by Josh Max
No matter how serious things got this year, they still kept us rolling through rain, snow, sleet and gridlock. There isn’t a boldface name in any newspaper or magazine or website for these sweaty (or shivering) heroes of the road. Their mothers neither hang their work on fridges nor email published links to friends and relatives. A leisurely drive in a $60,000 sports car with their significant other on a lazy Sunday spring afternoon isn’t in their job description. The gig is to deliver and pick up the goods, and you can count on these guys like the sun rising and setting.
I’m talking about those unsung, coffee-soaked, iron-assed pros—the press fleet delivery people.
“Good morning, Mr. Max. Your vehicle is downstairs.” How sweet the sound.
Photo By: Ralph Morris
Alone after drop-off—unless a chaser car’s involved—they trudge off into the day or the night to the bus, subway or train. Their reward is another car to be delivered to another journalist, who may or may not be in a good mood that day or may criticize a car’s maker or car color straight off instead of looking in the driver’s eye for the briefest of greetings and perhaps ask how the trip was.
In 10 years of auto journalism and 600-plus press cars delivered, I have never heard one wisecrack or sarcastic comment from any press fleet driver. These responsible, courteous men and women follow their directives and go home at the end of the day while we journalists head off into our world of make-believe and a free ride.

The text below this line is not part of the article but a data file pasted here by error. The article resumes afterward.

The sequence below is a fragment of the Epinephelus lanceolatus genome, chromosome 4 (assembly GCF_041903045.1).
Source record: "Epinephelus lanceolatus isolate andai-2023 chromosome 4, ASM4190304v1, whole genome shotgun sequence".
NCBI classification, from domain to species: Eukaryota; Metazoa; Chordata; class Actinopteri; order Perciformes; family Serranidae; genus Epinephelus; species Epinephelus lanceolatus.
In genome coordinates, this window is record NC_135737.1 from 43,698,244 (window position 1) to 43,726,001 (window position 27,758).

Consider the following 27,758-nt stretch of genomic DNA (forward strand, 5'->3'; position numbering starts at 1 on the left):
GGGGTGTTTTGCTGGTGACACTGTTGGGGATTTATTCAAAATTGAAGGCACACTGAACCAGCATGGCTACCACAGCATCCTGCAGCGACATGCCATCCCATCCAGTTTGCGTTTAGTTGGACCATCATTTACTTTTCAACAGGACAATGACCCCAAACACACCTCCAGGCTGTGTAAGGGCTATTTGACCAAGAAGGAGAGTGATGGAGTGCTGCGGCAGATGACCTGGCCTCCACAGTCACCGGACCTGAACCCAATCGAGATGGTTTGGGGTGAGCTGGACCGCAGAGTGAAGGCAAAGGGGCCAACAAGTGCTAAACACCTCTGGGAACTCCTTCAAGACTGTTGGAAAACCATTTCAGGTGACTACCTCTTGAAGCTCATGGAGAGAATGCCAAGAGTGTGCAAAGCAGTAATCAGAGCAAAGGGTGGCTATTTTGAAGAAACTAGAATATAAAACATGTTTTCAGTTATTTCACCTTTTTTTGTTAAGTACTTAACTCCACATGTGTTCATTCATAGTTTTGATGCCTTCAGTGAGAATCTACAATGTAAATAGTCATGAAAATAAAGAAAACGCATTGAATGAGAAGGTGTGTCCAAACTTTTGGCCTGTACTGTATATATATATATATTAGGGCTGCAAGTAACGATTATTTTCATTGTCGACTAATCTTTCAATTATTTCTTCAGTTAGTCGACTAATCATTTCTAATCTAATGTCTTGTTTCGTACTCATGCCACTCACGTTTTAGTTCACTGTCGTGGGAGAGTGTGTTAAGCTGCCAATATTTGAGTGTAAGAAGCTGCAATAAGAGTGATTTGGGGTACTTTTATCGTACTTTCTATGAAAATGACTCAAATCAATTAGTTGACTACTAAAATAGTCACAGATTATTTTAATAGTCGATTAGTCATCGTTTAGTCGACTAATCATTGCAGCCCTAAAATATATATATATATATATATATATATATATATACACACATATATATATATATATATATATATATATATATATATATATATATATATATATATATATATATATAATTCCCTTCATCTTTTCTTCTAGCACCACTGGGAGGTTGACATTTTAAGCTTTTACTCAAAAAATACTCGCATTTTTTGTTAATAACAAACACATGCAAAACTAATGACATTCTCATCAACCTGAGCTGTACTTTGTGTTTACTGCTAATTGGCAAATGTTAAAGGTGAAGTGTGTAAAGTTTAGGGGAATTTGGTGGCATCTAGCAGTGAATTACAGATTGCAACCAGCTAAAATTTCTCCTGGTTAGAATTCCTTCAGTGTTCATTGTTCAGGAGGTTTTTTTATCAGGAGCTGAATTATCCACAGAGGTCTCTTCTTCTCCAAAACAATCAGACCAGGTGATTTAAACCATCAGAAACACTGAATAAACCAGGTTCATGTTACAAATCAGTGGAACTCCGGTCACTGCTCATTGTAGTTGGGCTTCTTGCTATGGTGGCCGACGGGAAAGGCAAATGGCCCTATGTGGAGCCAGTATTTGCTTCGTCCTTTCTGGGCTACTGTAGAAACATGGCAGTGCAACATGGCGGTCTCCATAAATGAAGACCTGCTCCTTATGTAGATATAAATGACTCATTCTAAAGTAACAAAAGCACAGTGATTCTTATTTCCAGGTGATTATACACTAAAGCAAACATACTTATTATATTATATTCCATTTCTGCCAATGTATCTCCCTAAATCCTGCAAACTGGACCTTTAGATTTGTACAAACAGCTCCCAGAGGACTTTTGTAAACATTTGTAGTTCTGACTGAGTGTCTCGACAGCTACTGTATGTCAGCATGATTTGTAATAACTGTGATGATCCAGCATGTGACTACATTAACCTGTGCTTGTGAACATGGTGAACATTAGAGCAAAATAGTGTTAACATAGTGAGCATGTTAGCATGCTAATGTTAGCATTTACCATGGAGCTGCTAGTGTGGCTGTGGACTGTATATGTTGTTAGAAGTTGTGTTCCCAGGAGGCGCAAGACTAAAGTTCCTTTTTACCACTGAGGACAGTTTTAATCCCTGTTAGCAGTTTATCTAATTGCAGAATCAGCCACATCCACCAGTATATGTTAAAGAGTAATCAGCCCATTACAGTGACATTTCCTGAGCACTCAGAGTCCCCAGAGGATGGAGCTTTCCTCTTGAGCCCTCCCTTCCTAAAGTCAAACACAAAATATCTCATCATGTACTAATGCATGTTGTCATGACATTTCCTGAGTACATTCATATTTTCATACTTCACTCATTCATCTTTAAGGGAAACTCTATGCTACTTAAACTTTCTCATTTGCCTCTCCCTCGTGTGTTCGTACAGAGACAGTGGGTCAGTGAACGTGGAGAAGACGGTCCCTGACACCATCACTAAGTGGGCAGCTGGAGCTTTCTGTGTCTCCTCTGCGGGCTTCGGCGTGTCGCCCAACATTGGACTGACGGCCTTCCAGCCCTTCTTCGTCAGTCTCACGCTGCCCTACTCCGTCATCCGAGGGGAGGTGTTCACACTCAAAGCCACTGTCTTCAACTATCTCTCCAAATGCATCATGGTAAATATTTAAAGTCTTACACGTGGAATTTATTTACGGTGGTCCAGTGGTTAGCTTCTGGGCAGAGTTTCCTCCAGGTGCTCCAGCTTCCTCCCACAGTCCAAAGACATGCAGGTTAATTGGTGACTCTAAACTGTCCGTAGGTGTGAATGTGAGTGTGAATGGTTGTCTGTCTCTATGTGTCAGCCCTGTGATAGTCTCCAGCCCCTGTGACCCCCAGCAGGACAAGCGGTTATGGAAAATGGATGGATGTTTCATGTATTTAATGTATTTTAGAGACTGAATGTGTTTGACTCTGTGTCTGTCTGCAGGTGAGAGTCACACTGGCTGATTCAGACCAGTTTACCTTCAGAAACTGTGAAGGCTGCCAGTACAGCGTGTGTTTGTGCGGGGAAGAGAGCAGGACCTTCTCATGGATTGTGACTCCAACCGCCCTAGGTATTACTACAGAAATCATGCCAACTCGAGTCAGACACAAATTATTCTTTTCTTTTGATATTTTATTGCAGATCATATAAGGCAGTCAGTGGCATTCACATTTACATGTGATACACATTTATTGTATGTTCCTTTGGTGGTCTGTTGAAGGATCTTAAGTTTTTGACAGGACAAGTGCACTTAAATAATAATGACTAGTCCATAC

Sometimes they have to locate a journalist whose car was scheduled to be returned but who has disappeared with the keys for a few hours. Sometimes they find dents or scratches or worse. EZ-passes, portable nav systems, sunglasses, cameras, Blackberries and even a deer carcass are found and must be returned. There is frequently peanut butter on the steering wheel and sand in the floor mats and straw wrappers in the center console.
They just keep right on doing their job.
We’ve all had a challenging year, but I think it’s time for a round of claps. Not while you’re driving, though. Try the below instead: The next time you’re easing back into the driver’s seat, nav system programmed to some sweet destination, the tunes of your choice wafting through the cockpit and the cares and troubles of office media work fading behind you—consider thanking a dispatcher and driver.